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Let’s Put the Coronavirus News in Perspective

Our family practice doctors at Cohen Medical Associates in Delray Beach have watched the recent coronavirus headlines with increasing alarm:

“Fears mount as deadly new coronavirus spreads faster”

 “A modern pandemic”

“Global health crisis snowballs”

These, of course, are often underlined by a breathless, red-bannered “BREAKING NEWS” chyron, adding additional urgency to the story.

Our alarm, however, is not triggered by the information contained in these news reports, but in the panic they may induce in the general population. Let’s face it: fear sells. That means people will watch, read, and click on scary-sounding headlines, whether they’re justified or not.

Yes, the World Health Organization (WHO) has declared the outbreak a “global health emergency,” but that’s mainly because it was concerned about the spread of the virus to developing nations with poor health infrastructures in place.

“Our assessment remains that the immediate risk to the American public is low,” said Dr. Robert Redfield, director of the Centers for Disease Control and Prevention (CDC).

So we want to give you a little background and try to put this story into some rational perspective.

 

What we know to date

Coronaviruses are a related group of viruses that can cause numerous illnesses, from colds to flu to more serious infections. Previous coronaviruses that caused widespread concern include the Middle East Respiratory Syndrome (MERS) and Severe Acute Respiratory Syndrome (SAS) outbreaks.

They are so-named because under a microscope the virus looks like a crown, hence “corona,” which is Latin for crown.

The Wuhan coronavirus (also known as 2019-nCov) is a new strain of virus that has infected thousands of people in more than 20 countries, and killed more than 900 in China out of 40,000 reported cases there. It is believed to have originated from live animals sold for food in a Wuhan market, which infected the humans who consumed them. The virus appears to spread not only in the traditional way (through respiratory droplets), but also through the urine, saliva, and stool of infected persons.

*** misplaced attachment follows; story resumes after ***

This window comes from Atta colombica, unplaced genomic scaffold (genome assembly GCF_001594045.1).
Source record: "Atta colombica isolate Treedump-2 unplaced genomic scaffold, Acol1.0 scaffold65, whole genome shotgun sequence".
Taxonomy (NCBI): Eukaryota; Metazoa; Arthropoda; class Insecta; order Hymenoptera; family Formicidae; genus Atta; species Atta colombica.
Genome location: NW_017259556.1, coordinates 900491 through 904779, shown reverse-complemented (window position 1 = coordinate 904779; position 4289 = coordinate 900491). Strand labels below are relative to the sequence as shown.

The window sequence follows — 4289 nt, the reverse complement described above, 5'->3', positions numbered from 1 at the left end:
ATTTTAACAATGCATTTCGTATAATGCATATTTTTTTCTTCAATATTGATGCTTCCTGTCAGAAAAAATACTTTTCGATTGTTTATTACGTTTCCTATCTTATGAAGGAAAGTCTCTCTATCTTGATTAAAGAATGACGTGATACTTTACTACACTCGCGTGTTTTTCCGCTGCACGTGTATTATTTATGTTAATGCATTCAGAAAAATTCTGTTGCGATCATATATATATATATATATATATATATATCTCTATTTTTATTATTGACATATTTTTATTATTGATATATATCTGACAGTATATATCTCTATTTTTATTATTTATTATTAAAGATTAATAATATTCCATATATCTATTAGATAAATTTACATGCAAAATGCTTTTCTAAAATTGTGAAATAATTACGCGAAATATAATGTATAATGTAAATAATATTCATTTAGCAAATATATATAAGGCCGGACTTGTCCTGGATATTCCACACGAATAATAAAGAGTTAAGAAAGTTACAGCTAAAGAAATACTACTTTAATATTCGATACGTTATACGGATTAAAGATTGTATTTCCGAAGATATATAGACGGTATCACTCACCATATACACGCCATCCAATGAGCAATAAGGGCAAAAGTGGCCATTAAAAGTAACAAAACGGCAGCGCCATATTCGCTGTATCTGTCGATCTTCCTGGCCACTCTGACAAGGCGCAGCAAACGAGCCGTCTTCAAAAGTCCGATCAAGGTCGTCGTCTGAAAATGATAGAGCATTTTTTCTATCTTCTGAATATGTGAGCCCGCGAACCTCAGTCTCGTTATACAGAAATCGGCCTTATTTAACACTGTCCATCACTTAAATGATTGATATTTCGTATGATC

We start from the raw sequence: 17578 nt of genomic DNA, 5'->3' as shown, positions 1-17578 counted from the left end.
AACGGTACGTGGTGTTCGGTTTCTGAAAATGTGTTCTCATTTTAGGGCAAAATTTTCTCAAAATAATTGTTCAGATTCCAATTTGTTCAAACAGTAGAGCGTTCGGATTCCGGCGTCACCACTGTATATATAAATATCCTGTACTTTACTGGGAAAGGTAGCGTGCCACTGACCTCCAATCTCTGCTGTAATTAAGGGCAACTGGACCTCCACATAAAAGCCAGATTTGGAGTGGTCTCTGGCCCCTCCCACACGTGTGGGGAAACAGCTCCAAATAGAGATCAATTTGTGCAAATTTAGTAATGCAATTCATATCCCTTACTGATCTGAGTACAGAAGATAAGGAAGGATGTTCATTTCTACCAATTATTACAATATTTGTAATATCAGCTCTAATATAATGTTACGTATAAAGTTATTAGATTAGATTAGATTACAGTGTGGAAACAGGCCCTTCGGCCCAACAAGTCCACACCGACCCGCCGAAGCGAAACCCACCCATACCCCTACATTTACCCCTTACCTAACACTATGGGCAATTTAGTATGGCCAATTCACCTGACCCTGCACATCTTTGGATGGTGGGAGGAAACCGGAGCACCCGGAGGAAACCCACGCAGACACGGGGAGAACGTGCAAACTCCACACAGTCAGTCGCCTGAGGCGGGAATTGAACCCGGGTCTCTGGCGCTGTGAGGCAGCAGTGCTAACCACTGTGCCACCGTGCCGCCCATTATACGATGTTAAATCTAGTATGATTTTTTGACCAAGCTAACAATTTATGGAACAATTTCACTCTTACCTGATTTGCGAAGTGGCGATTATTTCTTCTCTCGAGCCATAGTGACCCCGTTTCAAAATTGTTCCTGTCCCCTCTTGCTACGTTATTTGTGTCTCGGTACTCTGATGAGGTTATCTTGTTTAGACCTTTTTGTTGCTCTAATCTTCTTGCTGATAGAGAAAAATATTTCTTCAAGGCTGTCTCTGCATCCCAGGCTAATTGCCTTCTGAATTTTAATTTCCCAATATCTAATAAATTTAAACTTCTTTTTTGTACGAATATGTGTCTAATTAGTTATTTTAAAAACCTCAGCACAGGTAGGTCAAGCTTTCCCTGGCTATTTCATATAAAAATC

It does not appear to be as infectious as the measles virus, which can survive in the air for up to two hours after an infected person coughs or sneezes. It can incubate in infected persons for about three days, although the latest research from China indicates that, in isolated cases, it can be as long as 24 days before symptoms appear.

Symptoms are typical for a respiratory virus: coughing, sneezing, fever, and congestion. As with all coronaviruses, there is the possibility of progression to more serious—and sometimes deadly—complications: pneumonia, acute respiratory syndrome (fluid build-up in the lungs), and kidney failure. The likelihood of complications is higher for the very young, the elderly, and those with compromised immune systems.

According to the WHO, about 20 percent of cases are considered to be severe. The fatality rate is relatively low, with between 1 ½ percent and 5 ½ percent of those infected outside China dying from it. The fatality rate is higher in certain Chinese provinces.

 

How the flu compares

However, we have a far more deadly virus currently spreading among us: influenza. As of this writing, the seasonal flu has infected more than 22 million Americans across the country, and killed more than 12,000 of us, including at least 78 children. Health officials predict that the 2019-2020 flu season will prove to be one of the worst in a decade. And yet, no one is panicking over this.

The difference is familiarity, according to experts. We’ve always had the flu around in the winter months—including the 1918-19 outbreak which killed between 20 million and 50 million people worldwide—so we’ve grown used to it.

“We fear the unknown and we crave information about new and emerging infections,” Dr. Margot Savoy told CNN. She is the chair of Family and Community Medicine at Temple University’s Lewis Katz School of Medicine. “We can’t quickly tell what is truly a threat and what isn’t, so we begin to panic—often when we don’t need to.”

 

What you can do

To protect yourself against infection with the Wuhan virus, you should take the same precautions as with colds or the flu: wash hands frequently, avoid touching your face, cough into your arm or a tissue, avoid contact with anyone who is sick, and stay home if you are sick.

Although health organizations worldwide are working rapidly to develop a vaccine, none is yet available. We do, however, have a vaccine against the flu, which—as we noted—is so far much more deadly than the Wuhan coronavirus. So if you haven’t already done so, get vaccinated for the flu.

 

And please let us know if you have any questions about this or any other health concern.

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